In yesterday’s discussion of the canon for the May Project I said:
If there is one area the OSR dances around but I’ve yet to see someone directly address is the importance of short fiction. A large amount of what is considered primary source material for D&D, via Appendix N and other sources, is short fiction. The Dying Earth is an interlinked collection of short stories, for example. The Hour of the Dragon was Howard’s only novel about Conan and it comes in at 72,659 words making it short relative to the fantasy novels of today.
This brought two responses. First from Trollsmyth:
I’m very curious about this comment, however. I’ve always seen the bedrock of the OSR being the short stories of Howard, Lovecraft, CA Smith, Leiber, Vance, etc. Or, at least, the D&D thrust of it. How do you think this has been ignored? How is a foundation based on the short-form significant?
and the second from Scott:
Co-sign. I’d say Gygax was influenced as much or more by the fruits of Argosy and other short fantasy fiction markets than novels. Some of the bedrocks rarely or never worked long, and others such as Dunsany did some of their best work in short form.
which both wonder why I think this is ignored.
First, I did acknowledge, albeit indirectly, that this has been brought up if you read the full quote. However, my indirection is the reverse indirection of what I’m talking about. Many, many people have all discussed the key early sources for D&D but I can count on one hand how often the difference between these sources and most modern fantasy in terms of length is discussed. We’ve had long discussions on the transition from Conan the free-booter to Tanis Half-elven the Heroic World Saver with the introduction of Dragonlance. What we have not had is a discussion about how we moved from a canon built of a variety of tales whose longest tale is a 72,000 world novel and a canon which is made up of three books averaging 120,000 word each which form a single story.
Why is this distinction important? Because one of the most common way to express what an RPG is “it’s like a novel or movie except you’re the main character”. This idea creates a certain set of expectations. First is the highly detailed overall world. Second is the idea that the campaign forms a single cohesive narrative. Third is it emphasizes the importance of every event in the process to moving towards the common end of the narrative (digressions are possible in a cohesive narrative but it is rare in modern genre writing).
If we emphasized the source material made up of short stories as in “it’s like a series of short stories or a television show where you’re the main character” we would create different expectations. The most obvious difference is the lack of the larger narrative which everything has to support. Some modern TV shows, especially genre shows, have used narrative arcs of various strengths but even they have plenty of irrelevant to the broader plot episodes. However, it goes beyond that. Nothing detailed in Dragonlance early on existed for anything but its use the story. If this sounds similar to my points in memoir is story it is. Conan’s tales read much more like episodes in his own memoir than a novel.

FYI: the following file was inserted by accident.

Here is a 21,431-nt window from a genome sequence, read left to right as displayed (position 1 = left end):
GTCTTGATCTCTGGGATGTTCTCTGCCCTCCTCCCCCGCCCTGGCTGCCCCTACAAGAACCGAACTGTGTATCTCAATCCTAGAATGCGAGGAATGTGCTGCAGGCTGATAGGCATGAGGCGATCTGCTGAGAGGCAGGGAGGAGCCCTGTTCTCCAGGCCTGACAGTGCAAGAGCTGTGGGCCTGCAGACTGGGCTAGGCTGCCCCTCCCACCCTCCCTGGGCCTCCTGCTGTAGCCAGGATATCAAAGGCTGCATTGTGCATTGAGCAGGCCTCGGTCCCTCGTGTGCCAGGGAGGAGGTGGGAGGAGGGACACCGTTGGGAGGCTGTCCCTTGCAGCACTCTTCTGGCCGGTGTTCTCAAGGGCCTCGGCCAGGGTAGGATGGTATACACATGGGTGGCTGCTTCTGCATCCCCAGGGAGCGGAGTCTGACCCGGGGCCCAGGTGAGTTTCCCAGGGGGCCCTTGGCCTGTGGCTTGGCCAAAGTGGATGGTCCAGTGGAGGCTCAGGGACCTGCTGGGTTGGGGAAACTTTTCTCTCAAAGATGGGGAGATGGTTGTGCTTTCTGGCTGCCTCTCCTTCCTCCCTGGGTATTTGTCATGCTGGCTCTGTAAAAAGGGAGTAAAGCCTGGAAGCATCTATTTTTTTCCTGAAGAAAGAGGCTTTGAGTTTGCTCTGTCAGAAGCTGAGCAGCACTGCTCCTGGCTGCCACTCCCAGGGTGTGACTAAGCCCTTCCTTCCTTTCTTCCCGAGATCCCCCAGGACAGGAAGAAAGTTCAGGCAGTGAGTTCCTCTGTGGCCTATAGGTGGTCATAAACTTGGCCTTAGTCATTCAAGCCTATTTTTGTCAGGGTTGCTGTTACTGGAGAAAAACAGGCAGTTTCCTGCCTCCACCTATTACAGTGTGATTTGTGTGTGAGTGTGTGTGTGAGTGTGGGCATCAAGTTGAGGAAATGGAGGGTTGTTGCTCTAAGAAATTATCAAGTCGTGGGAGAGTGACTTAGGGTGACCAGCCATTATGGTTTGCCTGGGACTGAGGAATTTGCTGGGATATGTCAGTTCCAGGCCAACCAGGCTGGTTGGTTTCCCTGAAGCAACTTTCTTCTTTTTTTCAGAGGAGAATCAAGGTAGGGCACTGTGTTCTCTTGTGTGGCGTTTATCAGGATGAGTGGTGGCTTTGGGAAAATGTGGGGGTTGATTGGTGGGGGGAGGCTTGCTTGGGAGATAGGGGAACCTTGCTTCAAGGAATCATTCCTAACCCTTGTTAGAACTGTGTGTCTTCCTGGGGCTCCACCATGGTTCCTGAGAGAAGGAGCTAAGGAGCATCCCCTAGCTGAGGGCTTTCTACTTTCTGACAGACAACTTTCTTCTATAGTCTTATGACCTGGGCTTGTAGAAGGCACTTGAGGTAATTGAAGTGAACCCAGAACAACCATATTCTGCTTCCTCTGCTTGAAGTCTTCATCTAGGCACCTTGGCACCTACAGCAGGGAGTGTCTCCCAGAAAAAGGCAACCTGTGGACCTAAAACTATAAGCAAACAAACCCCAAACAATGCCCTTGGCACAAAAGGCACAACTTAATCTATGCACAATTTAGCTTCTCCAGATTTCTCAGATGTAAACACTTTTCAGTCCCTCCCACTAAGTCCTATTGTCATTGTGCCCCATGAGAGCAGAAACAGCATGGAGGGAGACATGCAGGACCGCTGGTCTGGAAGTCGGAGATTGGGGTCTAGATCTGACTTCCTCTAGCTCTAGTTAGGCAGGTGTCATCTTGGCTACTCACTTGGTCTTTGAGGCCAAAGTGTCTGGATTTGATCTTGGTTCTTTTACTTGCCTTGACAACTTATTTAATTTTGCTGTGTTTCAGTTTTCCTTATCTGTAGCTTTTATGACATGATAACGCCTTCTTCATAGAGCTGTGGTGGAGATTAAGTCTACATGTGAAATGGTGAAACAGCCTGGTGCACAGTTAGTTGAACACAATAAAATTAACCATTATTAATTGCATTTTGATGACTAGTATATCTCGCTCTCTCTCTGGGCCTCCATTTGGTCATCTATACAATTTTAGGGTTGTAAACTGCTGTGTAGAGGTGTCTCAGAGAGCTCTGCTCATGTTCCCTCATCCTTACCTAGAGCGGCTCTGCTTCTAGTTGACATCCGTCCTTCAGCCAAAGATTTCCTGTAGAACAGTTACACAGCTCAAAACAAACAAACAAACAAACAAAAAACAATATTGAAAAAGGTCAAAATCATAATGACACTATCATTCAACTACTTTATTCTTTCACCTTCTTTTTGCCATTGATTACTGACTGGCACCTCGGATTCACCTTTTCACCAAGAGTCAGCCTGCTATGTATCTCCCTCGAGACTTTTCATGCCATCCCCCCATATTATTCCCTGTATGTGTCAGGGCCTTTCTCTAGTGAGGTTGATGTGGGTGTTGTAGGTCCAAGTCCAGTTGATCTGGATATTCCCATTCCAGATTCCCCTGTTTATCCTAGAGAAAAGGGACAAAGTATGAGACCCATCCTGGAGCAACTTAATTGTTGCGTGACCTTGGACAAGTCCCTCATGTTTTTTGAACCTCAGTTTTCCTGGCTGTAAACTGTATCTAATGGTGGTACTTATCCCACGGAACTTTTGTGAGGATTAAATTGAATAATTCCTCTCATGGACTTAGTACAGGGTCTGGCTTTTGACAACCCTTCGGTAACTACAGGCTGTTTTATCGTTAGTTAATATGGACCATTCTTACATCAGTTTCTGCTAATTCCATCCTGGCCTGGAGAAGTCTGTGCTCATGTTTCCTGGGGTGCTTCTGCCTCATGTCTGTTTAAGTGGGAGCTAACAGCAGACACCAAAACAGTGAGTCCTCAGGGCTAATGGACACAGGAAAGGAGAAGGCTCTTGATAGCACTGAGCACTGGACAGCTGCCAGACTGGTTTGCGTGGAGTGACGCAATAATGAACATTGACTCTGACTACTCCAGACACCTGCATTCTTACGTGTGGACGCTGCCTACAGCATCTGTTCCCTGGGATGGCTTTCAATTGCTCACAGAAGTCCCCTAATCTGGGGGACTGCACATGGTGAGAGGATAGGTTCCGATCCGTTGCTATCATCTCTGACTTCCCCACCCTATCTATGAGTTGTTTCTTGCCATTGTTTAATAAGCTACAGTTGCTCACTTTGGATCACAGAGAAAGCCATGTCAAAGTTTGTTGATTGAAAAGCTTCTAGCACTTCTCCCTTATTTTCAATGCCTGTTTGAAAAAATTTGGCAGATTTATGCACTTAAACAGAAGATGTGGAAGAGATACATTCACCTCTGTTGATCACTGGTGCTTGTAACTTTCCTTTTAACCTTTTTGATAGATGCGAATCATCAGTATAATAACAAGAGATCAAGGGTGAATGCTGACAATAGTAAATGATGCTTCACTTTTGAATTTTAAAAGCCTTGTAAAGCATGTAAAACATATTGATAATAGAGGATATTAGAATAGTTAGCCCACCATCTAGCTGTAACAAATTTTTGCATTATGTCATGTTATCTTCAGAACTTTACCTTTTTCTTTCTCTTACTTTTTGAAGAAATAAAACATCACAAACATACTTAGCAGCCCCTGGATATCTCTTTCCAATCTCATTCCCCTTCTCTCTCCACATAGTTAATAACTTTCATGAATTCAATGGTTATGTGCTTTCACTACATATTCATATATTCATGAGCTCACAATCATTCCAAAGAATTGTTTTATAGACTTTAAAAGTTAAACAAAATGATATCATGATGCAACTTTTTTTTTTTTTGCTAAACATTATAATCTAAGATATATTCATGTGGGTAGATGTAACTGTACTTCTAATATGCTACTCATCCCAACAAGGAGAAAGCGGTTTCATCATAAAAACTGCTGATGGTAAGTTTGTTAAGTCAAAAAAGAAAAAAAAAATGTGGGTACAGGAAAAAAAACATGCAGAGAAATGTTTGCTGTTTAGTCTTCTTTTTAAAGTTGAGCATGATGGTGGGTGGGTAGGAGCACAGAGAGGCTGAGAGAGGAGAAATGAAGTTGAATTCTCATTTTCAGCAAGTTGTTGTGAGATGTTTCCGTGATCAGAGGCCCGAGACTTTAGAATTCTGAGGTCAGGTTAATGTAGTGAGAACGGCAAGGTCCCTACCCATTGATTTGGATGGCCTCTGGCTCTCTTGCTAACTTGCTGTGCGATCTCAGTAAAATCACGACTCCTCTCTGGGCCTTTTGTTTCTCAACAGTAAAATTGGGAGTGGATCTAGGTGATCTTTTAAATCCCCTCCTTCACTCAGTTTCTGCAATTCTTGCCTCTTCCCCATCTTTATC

If you don’t think what kind of sources we use influences our expectations let’s do a thought experiment. Let’s say I wanted to set a game primarily based on Mercedes Lackey’s Valdemar. Using Jeff’s rules I can have two fluff sources.
First, imagine the game setting I’d design if I based it on the Queen’s Own trilogy and the The Last Herald-Mage trilogy. It would be a very top level game. Most of the threats would be existential for my central kingdom. The characters would be primary heroes charged with “saving the world”. My setting details would high level discussions of rulers, borders, and long reams of history. Why would I have these things? Because much of these stories are centered on these things over smaller local details.
If, instead, my primary sources were Finding the Way and Other Tales of Valdemar and Sun on Glory and Other Tales of Valdemar what would it look like? I would be more likely to have inspiration for a bunch of individual locations whose broader connections would be more nebulous. I would know kingdom B was to the left and duchy C was to the right of my primary setting, but beyond B is good guys and C bad guys I wouldn’t have a lot of info on the relationships. Instead of a few big heroes, I’d have details and ideas on a lot of prominent figures who none the less didn’t dominate things. I would have a better picture of how characters fit into the setting without saving it.
Another dimension is the kind of campaigns short stories, series novels, and episodic TV inspire over epic novels. It is hard to imagine a sandbox if your only inspiration is The Lord of the Rings, novel or movies. It’s much easier to imagine a sandbox or episodic game when you’re reading the combined Conan novels or watching Star Trek: TOS. In fact, the linked Grognardia post about Star Trek: TOS is one of the few discussions about short fiction as RPG inspiration and why it works although even then James doesn’t discuss that directly.
If you go to the primary sources Gary et al uses this is obvious but that doesn’t always help. For one thing, if I’m interested in modern magical games I need a way to distill what makes Conan work better for designing a game than Tolkien. To take it to visual media why Space Seed is better inspiration than Wraith of Khan which is better than Undiscovered Country. Another reason it’s worth knowing if I want something more modern in its sensibility it helps to know that it’s better to use the short stories in my favorite world than the epic novels as we saw in the Valdemar example.